2. Materials and Methods

This systematic review was carried out according to the Preferred Reporting Items for Systematic Review and Meta-Analysis guidelines (PRISMA, Figure 1) [19]. The search strategy consisted of three phases: (1) Identification: PubMed and Scopus databases were systematically searched in June 2020 with the following keywords: “brain” OR “nervous system” OR “central nervous system” OR “peripheral nervous system” OR “neurologic symptoms” OR “neurologic disorders” AND “COVID-19”. (2) Screening: A manual screening of the articles retrieved in phase 1 was conducted by evaluating titles and abstracts only. (3) Eligibility: Full-text articles were assessed on the basis of the following eligibility criteria: (i) individuals over 18 years old; (ii) case reports; (iii) retrospective studies; (iv) case-control studies; (v) in-press articles; and (vi) articles published in international peer-reviewed journals. In addition to the electronic databases search, references list of each study was scanned to ensure a comprehensive literature search. Only English-written articles were included. Uncorrected proofs were excluded.

3. Results and Discussion

Through the electronic databases search, 2541 publications were found. After manual removal of duplicates, 2063 articles were screened. Based on title and abstract reading, 1957 studies were excluded. In total, 106 full-text articles were assessed for eligibility. Among these, 19 studies were excluded for the following reasons: uncorrected proofs (n = 16); study protocol not started yet (n = 1); commentary study (n = 1); and vade mecum for neurologists (n = 1) to help them manage patients in the COVID-19 era. Finally, 87 studies met the inclusion criteria described above and were included (Figure 1).

3.1. Categorization and Characteristics of the Selected Studies

The studies included were subsequently divided into two categories: (1) studies concerning COVID-19 effects on the CNS (n = 68); and (2) those concerning COVID-19 effects on the PNS (n = 21), which are fully reported in the Supplementary Materials (Table S1 and Table S2). In total, 6890 patients were included in the studies. Among the 68 studies on the CNS effects, 46 were case reports [16,17,20,21,22,23,24,25,26,27,28,29,30,31,32,33,34,35,36,37,38,39,40,41,42,43,44,45,46,47,48,49,50,51,52,53,54,55,56,57,58,59,60,61,62,63], followed by 10 retrospective studies [64,65,66,67,68,69,70,71,72,73], 4 observational cohort studies [74,75,76,77], 3 prospective studies [78,79,80], 3 case-control studies [81,82,83] and 2 cross-sectional studies [84,85]. Among the 21 studies regarding PNS disorders, there were 19 case reports [86,87,88,89,90,91,92,93,94,95,96,97,98,99,100,101,102,103,104], 1 prospective study [78] and 1 retrospective study [68]. Two studies reported both CNS and PNS effects of COVID-19 [68,78].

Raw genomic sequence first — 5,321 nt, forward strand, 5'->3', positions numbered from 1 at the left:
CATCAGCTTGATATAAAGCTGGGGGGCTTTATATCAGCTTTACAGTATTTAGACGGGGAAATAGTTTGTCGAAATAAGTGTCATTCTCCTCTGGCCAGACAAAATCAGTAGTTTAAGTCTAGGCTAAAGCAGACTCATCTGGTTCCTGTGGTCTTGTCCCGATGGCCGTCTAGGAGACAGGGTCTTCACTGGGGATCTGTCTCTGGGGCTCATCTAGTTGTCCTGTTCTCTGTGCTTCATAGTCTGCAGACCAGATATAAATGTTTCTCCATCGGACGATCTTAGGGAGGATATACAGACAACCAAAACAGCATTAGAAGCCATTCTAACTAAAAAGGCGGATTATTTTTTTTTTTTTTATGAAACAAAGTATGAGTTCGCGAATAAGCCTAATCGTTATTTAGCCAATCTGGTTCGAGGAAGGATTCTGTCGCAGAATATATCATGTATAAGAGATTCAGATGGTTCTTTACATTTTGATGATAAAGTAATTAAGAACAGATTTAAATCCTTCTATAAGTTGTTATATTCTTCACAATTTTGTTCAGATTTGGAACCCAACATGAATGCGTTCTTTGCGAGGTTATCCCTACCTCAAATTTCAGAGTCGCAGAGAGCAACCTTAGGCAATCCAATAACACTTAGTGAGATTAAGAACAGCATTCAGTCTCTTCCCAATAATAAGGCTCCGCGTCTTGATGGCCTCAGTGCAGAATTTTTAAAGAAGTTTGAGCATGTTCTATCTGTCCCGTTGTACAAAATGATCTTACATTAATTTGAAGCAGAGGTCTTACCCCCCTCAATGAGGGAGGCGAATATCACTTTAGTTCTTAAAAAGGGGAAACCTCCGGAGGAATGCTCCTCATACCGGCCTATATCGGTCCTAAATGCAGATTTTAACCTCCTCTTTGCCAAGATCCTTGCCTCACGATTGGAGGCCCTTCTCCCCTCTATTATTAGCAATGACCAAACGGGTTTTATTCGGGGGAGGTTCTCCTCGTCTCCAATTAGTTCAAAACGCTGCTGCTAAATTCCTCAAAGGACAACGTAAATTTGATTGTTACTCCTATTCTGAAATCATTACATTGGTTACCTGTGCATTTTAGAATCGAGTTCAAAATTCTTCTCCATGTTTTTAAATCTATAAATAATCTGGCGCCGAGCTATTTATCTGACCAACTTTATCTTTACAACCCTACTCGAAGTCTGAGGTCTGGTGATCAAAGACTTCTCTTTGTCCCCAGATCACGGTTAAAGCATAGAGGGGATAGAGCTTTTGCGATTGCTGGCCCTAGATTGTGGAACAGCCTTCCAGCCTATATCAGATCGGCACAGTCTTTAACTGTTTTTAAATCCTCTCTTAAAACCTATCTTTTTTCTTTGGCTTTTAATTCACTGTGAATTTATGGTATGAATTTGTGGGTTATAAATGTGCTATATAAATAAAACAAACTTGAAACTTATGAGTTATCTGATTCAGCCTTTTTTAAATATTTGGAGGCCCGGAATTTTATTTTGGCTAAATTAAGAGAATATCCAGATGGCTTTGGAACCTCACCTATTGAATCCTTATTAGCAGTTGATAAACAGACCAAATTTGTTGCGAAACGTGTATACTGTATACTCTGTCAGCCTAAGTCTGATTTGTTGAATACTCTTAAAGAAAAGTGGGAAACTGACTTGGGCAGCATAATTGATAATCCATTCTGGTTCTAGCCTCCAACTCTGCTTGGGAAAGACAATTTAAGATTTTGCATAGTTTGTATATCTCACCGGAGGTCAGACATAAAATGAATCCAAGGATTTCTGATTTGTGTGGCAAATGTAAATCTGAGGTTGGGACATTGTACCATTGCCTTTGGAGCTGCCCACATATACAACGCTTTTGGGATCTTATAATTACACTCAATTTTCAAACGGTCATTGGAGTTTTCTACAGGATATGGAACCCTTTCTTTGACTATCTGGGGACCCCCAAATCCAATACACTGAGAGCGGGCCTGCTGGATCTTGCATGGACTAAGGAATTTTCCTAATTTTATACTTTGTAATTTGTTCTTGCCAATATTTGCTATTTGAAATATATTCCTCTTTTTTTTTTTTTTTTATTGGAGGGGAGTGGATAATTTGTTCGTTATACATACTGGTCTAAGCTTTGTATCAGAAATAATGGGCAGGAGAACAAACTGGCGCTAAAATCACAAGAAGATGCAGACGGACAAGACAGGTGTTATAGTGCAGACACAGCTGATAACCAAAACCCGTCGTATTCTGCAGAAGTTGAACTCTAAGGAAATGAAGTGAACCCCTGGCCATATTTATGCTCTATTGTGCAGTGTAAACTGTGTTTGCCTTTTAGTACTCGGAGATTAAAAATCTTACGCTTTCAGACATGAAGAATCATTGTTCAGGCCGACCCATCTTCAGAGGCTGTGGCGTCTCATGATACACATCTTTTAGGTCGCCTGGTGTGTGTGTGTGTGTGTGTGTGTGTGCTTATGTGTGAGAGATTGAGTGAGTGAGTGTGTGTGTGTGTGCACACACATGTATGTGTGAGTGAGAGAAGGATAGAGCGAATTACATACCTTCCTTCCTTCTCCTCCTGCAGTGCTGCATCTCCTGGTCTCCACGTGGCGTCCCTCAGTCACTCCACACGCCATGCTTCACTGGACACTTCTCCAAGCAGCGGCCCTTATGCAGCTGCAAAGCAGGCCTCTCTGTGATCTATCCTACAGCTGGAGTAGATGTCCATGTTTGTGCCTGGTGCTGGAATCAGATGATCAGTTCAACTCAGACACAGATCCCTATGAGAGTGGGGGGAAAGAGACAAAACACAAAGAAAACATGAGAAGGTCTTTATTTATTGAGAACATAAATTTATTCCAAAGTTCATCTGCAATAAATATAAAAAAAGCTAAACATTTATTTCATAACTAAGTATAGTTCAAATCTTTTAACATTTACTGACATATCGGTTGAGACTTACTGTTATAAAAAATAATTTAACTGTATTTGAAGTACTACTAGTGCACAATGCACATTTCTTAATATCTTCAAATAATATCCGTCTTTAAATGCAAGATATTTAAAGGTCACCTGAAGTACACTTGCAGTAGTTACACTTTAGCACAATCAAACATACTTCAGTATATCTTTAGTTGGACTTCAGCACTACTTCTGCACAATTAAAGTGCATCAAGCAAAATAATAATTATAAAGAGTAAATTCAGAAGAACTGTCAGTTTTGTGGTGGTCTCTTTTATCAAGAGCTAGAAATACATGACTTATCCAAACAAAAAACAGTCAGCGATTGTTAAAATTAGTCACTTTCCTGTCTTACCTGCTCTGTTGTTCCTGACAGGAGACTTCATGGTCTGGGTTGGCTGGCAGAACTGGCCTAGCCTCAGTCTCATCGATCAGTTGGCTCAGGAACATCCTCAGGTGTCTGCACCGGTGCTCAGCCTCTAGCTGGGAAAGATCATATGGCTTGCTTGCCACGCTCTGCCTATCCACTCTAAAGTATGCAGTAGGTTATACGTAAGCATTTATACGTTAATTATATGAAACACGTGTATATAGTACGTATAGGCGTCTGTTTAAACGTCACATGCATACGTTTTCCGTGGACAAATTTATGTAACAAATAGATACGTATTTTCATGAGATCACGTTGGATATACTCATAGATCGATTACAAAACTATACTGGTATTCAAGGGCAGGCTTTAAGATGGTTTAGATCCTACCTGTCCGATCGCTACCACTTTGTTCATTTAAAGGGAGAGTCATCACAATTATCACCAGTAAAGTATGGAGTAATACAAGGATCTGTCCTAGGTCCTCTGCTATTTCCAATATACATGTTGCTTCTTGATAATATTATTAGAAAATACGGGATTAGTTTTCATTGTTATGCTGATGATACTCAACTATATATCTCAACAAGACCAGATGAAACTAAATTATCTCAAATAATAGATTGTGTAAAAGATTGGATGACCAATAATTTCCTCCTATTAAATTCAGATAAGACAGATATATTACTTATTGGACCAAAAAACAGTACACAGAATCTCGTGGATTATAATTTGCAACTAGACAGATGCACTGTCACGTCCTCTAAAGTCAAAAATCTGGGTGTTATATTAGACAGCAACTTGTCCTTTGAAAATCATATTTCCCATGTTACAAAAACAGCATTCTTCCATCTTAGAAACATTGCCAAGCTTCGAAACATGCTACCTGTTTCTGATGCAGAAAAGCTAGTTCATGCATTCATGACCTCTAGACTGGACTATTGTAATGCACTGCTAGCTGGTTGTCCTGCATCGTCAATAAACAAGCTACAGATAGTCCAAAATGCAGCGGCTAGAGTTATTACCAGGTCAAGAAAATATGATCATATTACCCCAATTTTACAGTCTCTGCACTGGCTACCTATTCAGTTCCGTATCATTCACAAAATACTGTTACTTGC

Due to the vast heterogeneity of the studies design as regards to statistical validity, tools for assessing studies quality were used, based on “Algorithm for classifying study design for questions of effectiveness” (Algorithm for classifying study design for questions of effectiveness, (

3.1.1. Effects of SARS-CoV-2 on CNS

Studies regarding CNS complications caused by SARS-CoV-2 infection are summarized in Table 1. Primary outcomes of the studies were classified in macrocategories regarding the main neurological complications.